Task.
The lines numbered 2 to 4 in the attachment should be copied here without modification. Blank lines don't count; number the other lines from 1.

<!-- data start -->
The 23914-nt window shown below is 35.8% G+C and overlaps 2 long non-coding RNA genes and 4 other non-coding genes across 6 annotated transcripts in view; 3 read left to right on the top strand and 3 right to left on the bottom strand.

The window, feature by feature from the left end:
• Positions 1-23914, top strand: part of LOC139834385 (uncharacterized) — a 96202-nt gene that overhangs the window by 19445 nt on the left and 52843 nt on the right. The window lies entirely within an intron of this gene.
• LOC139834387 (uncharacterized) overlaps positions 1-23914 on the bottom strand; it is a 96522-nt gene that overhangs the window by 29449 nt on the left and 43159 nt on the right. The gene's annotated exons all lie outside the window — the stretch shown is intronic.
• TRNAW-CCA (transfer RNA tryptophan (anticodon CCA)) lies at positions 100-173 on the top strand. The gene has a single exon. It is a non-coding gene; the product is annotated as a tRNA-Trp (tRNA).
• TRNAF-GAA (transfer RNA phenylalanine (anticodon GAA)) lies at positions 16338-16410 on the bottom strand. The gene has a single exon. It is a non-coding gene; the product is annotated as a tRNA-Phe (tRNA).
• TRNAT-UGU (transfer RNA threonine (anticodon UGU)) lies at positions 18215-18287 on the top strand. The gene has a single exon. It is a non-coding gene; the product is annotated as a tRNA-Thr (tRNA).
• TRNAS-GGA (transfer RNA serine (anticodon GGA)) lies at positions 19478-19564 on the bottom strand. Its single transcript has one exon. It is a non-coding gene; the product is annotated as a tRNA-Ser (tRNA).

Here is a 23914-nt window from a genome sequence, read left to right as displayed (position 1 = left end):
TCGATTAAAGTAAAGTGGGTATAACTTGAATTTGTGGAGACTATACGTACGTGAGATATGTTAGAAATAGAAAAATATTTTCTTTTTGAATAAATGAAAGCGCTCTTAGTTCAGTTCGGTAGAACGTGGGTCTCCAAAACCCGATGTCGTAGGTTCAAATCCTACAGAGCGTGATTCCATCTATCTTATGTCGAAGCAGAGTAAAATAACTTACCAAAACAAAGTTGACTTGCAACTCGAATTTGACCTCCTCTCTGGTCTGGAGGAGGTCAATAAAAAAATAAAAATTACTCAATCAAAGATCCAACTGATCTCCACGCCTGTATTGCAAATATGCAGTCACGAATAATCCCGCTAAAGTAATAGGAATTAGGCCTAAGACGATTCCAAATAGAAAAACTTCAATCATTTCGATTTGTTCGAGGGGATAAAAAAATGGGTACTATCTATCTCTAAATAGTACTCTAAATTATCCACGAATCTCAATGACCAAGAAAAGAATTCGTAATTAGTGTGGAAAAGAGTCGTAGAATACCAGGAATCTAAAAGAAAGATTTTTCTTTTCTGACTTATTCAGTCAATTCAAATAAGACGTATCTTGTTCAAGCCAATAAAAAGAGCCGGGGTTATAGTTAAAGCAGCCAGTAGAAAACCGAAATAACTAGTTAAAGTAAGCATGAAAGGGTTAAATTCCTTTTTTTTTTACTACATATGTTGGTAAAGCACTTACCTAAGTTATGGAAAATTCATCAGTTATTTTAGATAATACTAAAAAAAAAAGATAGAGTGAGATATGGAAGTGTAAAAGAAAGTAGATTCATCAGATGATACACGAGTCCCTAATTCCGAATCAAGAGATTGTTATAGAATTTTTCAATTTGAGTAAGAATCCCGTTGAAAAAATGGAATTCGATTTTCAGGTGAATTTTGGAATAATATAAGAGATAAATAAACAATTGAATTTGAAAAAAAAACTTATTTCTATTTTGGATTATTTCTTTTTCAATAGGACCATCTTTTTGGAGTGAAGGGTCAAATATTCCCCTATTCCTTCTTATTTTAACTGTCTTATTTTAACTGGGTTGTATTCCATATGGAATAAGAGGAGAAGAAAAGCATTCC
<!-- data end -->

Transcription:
The window, feature by feature from the left end:
• Positions 1-23914, top strand: part of LOC139834385 (uncharacterized) — a 96202-nt gene that overhangs the window by 19445 nt on the left and 52843 nt on the right. The window lies entirely within an intron of this gene.
• LOC139834387 (uncharacterized) overlaps positions 1-23914 on the bottom strand; it is a 96522-nt gene that overhangs the window by 29449 nt on the left and 43159 nt on the right. The gene's annotated exons all lie outside the window — the stretch shown is intronic.